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today is Jul 05, 2022

Scorching temperatures at the Circuit de Catalunya made for an uncomfortably hot Spanish Grand Prix, especially for an unwell Lando Norris.

Thursday

Arriving at the track flustered after a frustrating search for the accreditation centre wasn’t the most constructive start to the weekend. After that start the only way was up, I concluded.

With the afternoon sun beaming down on the circuit, the first call to action was a trip to the Haas hospitality to hear the latest from Gunther Steiner. Walking in, I briefly spoke to Kevin Magnussen who greeted us with a smile and a polite hello.

Shortly after, I went to the Red Bull hospitality centre to speak to Yuki Tsunoda and Pierre Gasly, who were both desperate for a clean weekend, and then to Ferrari catch up with with one of the home heroes, Carlos Sainz Jnr.

The day ended in disappointment: My team placed last in a media ‘pub quiz’ hosted by Aston Martin. I left the circuit at around 10pm, wondering if the only way was indeed up.

Friday

The drive into the circuit on Friday was surprisingly busy and not helped by some questionable signposting on the way into the track. The chaos made for another stressful start, but I managed to get to the track with time to spare before the first press conference got underway.

During the sessions, I noticed McLaren’s Lando Norris was unusually quiet, his eyes bright red with what looked to be hay fever. Practice got underway shortly after the session concluded.

In between sessions we had the chance to speak to McLaren’s Andreas Seidl. The team also offered us lunch, which was met with much gratitude, as the offering in the media centre left a lot to be desired: a beige spread and soggy salads (not improved by the lack of air conditioning).

I ended the day speaking to Mika Hakkinen who was courteous and charming. He introduced himself with a handshake and went on to share some fascinating stories before stopping to take selfie after selfie with fans.

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Saturday

A busy morning at the track after another chaotic journey into the circuit. Lunch was sorted in advance this time: I stopped at a petrol station with the BBC’s Jennie Gow to pick up a whole baguette and some cheese, though that almost immediately became sweaty in the Spanish heat. F1 is definitely all glamour.

With practice and qualifying over, I made my way to McLaren to speak with the drivers and boss Seidl, who was joined by technical director James Key.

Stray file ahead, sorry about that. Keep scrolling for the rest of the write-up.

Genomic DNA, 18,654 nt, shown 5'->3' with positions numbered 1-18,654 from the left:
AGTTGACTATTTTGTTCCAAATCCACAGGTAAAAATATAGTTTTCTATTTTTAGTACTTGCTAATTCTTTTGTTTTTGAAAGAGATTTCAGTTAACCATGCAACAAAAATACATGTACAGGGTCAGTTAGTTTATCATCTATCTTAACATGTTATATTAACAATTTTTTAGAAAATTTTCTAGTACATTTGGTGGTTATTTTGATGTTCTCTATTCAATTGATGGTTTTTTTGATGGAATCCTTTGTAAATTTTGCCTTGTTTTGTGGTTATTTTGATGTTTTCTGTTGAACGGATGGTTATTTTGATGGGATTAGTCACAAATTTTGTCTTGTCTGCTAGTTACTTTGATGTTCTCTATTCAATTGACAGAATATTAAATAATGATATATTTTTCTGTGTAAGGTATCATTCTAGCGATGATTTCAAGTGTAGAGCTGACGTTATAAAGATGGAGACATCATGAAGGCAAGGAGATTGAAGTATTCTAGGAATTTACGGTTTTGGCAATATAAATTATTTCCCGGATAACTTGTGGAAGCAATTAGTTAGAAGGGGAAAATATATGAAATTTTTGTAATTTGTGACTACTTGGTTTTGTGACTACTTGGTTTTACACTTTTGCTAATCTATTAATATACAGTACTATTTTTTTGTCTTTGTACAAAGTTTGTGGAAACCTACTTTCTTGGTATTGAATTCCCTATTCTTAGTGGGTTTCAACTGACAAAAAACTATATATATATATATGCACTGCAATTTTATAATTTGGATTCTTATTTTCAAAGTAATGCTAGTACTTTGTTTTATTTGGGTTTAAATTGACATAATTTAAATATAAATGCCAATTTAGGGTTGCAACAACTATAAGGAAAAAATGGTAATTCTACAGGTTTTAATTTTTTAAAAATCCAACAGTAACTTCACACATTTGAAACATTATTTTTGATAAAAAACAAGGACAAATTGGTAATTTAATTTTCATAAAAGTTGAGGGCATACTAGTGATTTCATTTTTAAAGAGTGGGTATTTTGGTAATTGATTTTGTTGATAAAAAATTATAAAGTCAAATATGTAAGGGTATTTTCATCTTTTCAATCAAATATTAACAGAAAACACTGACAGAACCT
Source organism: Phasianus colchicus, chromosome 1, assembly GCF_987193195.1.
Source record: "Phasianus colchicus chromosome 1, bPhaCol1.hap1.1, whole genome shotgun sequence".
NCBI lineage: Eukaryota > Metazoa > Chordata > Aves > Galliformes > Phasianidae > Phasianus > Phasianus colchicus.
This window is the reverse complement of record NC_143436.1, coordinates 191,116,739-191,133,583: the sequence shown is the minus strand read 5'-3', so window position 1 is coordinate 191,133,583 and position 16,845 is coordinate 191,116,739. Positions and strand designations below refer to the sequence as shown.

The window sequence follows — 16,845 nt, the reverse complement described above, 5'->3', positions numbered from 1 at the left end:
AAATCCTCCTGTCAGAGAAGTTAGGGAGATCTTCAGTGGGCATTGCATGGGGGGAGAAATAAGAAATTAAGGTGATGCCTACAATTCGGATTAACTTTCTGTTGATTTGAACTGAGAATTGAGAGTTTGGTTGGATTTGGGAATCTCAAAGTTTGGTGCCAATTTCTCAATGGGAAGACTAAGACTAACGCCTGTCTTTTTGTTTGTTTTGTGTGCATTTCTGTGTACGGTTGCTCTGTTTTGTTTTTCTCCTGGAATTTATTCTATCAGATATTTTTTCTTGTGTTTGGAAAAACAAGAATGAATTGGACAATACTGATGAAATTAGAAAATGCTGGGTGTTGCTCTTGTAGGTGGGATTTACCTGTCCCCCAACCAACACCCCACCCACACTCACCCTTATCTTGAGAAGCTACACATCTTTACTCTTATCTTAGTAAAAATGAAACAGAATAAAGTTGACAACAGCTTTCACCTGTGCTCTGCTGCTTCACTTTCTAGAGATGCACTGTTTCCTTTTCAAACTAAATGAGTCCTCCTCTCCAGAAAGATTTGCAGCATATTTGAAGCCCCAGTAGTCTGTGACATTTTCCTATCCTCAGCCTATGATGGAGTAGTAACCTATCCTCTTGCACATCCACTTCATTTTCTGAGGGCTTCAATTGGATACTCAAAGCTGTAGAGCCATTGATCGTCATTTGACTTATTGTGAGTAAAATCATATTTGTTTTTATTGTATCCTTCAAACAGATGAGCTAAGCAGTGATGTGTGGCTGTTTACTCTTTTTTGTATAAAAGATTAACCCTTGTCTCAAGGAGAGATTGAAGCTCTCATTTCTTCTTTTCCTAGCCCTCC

I overheard Daniel Ricciardo joking with McLaren’s head of communications Tim Bampton that Lando needed a mask today. Curious as to why, my question was immediately answered when a visibly unwell Lando entered the room and shuffled to his seat. I was distracted by how ill he looked, and how small he seemed to be making himself in the chair, one leg jiggling throughout the entire media session.

Concerned, I asked him how he was feeling. He replied asking “how are my eyes”, which were blood red, adding this was the worst he had felt for a long time. Explaining it wasn’t Covid, he clearly looked sick and tired with energy levels low. Wishing him the best as I left, there was genuine concern he might not be well enough to race on Sunday.

The paddock atmosphere may have been completely different to Miami, but nonetheless anticipation was building for the race on Sunday, with Charles Leclerc on pole.

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Sunday

Seemingly unable to shake the chaos on the road, I picked up a flat tyre on the way to the circuit on Sunday morning. Thankfully in a safe area, I limped the car to the side of the road to ask for help, but couldn’t find anyone who spoke English. I thought the flat tyre would prove helpful in my ignorance and lack of Spanish, but I climbed back in the car and limped the final few metres to a petrol station.

Dramatically bursting into the shop, not one person, me included, knew how to change the tyre. Thankfully a car full of fans had pulled up next to me and, without any words needing to be exchanged, immediately went to work to replace the tyre with a spare in the boot.

Eternally grateful for their help, and swearing I will teach myself how to change a tyre in the future, I gave a sigh of relief and made the two-minute drive to the circuit, stressed, hot and dehydrated.

The heat was intense walking in, with fans pouring into the circuit. I saw a young kid dressed head to toe in Max Verstappen merchandise walking with another kitted out in Ferrari colours. Their innocence brought a smile to my face after a trying morning. Some rival sporting factions, particularly on social media, could learn a lot from them.

The build-up to the race came around far quicker than anticipated due to my unscheduled pit stop. I watched from the media room as the grid began to fill, the venue baking hot.

Media commitments consumed the next few hours after the race. Lewis Hamilton arriving later than the rest of the drivers after being selected for a routine anti-doping test, but was particularly engaged and cheerful after recovering from a first-lap setback to finish fifth, notwithstanding his late power unit problem.

Norris, however, was absent. Seidl confirmed he was suffering from tonsillitis, which made the fact he had battled to eighth place – comfortably ahead of his team mate – all the more impressive.

With that the weekend drew to a close. From here the teams head straight to Monaco, where Norris drove to a superb podium 12 months ago, and hopefully will be back in good shape next weekend.

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